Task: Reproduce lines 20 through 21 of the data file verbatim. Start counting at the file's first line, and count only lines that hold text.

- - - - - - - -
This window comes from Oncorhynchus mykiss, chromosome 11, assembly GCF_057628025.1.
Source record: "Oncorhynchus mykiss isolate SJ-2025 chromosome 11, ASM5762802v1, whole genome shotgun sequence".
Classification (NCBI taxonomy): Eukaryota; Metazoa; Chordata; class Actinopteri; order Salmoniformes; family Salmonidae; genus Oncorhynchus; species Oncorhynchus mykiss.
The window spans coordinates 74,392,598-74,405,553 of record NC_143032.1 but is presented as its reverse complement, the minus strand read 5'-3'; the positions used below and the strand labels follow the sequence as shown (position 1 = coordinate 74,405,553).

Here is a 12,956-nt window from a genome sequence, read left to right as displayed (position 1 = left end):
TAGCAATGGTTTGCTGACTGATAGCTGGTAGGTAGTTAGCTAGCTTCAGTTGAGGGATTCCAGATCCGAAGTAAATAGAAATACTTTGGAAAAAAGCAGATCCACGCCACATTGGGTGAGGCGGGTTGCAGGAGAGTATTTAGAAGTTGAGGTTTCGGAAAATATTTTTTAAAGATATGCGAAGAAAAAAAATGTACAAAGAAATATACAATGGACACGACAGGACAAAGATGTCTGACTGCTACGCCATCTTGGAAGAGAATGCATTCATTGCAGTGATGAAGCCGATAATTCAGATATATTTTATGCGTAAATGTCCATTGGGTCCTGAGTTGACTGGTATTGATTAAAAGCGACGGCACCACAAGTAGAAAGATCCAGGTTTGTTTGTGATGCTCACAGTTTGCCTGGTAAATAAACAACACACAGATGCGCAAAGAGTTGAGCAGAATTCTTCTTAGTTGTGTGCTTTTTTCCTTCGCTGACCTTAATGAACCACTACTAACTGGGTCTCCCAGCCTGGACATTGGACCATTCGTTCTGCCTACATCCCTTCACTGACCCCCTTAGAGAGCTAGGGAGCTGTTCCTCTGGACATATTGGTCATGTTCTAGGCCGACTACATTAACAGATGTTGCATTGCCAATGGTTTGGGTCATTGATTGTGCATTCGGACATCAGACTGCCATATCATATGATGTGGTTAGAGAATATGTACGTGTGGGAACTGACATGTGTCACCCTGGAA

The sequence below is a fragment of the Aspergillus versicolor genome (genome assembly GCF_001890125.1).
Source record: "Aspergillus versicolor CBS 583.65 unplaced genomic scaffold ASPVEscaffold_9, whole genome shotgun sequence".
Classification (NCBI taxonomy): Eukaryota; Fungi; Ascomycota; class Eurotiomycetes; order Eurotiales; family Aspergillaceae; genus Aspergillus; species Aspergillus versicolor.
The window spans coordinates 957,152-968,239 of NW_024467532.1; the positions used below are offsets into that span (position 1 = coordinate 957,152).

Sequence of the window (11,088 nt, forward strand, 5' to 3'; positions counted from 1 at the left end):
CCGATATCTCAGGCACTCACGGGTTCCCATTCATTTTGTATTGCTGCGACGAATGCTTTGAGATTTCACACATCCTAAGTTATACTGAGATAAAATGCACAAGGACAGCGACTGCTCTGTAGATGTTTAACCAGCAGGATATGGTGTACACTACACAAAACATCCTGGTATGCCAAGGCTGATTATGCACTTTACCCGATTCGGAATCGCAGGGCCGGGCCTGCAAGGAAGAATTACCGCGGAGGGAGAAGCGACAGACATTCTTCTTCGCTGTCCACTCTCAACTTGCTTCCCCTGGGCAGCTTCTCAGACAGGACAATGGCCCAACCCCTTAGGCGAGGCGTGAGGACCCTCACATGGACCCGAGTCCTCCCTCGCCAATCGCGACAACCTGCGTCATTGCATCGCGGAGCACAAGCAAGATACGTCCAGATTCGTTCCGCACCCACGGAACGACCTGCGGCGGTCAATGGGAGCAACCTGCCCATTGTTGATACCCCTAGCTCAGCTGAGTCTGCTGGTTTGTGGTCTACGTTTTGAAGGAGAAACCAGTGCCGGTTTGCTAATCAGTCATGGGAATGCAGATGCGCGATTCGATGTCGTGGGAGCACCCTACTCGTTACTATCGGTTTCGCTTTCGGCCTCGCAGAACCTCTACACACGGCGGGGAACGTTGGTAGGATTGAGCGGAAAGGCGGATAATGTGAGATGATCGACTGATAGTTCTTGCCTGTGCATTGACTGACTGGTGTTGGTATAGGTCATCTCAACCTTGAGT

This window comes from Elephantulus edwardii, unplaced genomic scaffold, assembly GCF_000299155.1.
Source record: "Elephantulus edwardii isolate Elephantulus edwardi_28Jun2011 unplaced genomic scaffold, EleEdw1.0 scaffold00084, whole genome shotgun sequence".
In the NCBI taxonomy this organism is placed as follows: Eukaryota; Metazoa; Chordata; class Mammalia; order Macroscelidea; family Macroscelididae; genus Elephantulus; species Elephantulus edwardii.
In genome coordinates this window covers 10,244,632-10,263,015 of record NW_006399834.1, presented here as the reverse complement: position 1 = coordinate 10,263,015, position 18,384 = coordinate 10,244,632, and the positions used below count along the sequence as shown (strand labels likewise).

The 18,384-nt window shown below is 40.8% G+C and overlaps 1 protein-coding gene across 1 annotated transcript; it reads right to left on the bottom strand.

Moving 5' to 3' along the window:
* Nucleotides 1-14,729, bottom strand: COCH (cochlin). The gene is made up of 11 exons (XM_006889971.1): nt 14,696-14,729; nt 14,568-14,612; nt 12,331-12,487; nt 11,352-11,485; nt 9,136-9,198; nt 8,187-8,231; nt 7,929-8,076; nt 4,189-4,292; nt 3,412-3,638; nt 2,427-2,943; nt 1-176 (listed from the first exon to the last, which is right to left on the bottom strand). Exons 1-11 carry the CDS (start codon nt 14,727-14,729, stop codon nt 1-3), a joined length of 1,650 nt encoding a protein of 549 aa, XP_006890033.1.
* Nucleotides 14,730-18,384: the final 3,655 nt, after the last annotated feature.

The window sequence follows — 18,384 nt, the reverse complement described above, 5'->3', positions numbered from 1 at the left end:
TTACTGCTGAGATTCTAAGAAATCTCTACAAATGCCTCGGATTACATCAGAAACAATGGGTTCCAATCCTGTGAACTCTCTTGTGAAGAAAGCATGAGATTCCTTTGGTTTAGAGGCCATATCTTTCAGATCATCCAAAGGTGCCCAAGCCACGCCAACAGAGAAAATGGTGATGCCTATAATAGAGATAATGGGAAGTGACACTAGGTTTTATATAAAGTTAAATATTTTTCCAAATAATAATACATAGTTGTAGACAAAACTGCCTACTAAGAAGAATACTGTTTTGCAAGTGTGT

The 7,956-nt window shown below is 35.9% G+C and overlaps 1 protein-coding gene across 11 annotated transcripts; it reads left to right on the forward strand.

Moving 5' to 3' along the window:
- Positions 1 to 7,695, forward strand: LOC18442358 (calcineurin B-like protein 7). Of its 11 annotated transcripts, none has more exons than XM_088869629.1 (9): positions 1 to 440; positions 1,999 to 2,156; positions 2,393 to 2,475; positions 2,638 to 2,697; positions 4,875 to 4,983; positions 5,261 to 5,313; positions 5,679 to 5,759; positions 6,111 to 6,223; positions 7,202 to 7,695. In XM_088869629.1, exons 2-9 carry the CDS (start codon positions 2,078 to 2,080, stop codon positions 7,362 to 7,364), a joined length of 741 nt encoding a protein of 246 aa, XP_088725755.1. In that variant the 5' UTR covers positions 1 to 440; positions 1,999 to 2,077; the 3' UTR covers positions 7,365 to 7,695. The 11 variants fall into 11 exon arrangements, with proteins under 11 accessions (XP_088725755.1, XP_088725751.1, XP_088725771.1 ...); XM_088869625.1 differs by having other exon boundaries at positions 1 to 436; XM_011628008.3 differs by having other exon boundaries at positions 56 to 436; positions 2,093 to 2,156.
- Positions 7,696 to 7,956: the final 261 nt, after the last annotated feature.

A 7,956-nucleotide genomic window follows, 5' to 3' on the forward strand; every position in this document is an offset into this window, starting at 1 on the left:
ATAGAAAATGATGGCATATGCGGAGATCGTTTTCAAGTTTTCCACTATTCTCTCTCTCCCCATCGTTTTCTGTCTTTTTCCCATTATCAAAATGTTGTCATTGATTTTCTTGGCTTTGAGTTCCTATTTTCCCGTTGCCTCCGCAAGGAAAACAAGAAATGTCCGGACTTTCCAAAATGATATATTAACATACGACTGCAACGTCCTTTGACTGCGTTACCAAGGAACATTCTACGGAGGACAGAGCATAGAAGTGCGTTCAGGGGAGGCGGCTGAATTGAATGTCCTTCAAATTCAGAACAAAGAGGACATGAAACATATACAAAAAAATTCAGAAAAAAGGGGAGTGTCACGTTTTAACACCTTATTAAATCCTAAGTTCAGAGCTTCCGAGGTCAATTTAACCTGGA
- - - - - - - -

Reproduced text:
* Nucleotides 14,730-18,384: the final 3,655 nt, after the last annotated feature.

The window sequence follows — 18,384 nt, the reverse complement described above, 5'->3', positions numbered from 1 at the left end: